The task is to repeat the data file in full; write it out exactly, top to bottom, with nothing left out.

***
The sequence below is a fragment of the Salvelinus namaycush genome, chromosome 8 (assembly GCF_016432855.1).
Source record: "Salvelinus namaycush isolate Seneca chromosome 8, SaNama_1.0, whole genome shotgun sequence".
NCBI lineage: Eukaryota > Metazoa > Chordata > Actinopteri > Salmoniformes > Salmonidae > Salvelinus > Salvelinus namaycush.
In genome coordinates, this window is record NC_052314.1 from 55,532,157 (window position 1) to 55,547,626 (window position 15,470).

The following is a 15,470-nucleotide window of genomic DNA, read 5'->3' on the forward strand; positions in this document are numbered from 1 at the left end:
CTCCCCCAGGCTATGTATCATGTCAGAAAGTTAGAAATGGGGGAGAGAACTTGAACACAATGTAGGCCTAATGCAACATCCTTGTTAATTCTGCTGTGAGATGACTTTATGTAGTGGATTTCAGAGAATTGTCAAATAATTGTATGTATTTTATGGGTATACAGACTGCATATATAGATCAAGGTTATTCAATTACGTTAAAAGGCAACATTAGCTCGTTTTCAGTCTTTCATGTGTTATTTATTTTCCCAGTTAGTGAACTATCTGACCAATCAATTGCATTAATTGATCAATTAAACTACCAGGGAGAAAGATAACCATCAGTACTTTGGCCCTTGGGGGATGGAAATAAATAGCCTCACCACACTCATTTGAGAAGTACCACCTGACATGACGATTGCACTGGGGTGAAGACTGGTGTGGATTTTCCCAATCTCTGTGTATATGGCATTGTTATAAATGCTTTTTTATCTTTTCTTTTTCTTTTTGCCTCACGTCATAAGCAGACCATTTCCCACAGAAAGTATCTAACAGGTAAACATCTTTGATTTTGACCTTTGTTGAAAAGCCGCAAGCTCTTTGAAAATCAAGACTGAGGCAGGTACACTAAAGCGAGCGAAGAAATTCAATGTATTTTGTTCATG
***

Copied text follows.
The sequence below is a fragment of the Salvelinus namaycush genome, chromosome 8 (assembly GCF_016432855.1).
Source record: "Salvelinus namaycush isolate Seneca chromosome 8, SaNama_1.0, whole genome shotgun sequence".
NCBI lineage: Eukaryota > Metazoa > Chordata > Actinopteri > Salmoniformes > Salmonidae > Salvelinus > Salvelinus namaycush.
In genome coordinates, this window is record NC_052314.1 from 55,532,157 (window position 1) to 55,547,626 (window position 15,470).

The following is a 15,470-nucleotide window of genomic DNA, read 5'->3' on the forward strand; positions in this document are numbered from 1 at the left end:
CTCCCCCAGGCTATGTATCATGTCAGAAAGTTAGAAATGGGGGAGAGAACTTGAACACAATGTAGGCCTAATGCAACATCCTTGTTAATTCTGCTGTGAGATGACTTTATGTAGTGGATTTCAGAGAATTGTCAAATAATTGTATGTATTTTATGGGTATACAGACTGCATATATAGATCAAGGTTATTCAATTACGTTAAAAGGCAACATTAGCTCGTTTTCAGTCTTTCATGTGTTATTTATTTTCCCAGTTAGTGAACTATCTGACCAATCAATTGCATTAATTGATCAATTAAACTACCAGGGAGAAAGATAACCATCAGTACTTTGGCCCTTGGGGGATGGAAATAAATAGCCTCACCACACTCATTTGAGAAGTACCACCTGACATGACGATTGCACTGGGGTGAAGACTGGTGTGGATTTTCCCAATCTCTGTGTATATGGCATTGTTATAAATGCTTTTTTATCTTTTCTTTTTCTTTTTGCCTCACGTCATAAGCAGACCATTTCCCACAGAAAGTATCTAACAGGTAAACATCTTTGATTTTGACCTTTGTTGAAAAGCCGCAAGCTCTTTGAAAATCAAGACTGAGGCAGGTACACTAAAGCGAGCGAAGAAATTCAATGTATTTTGTTCATG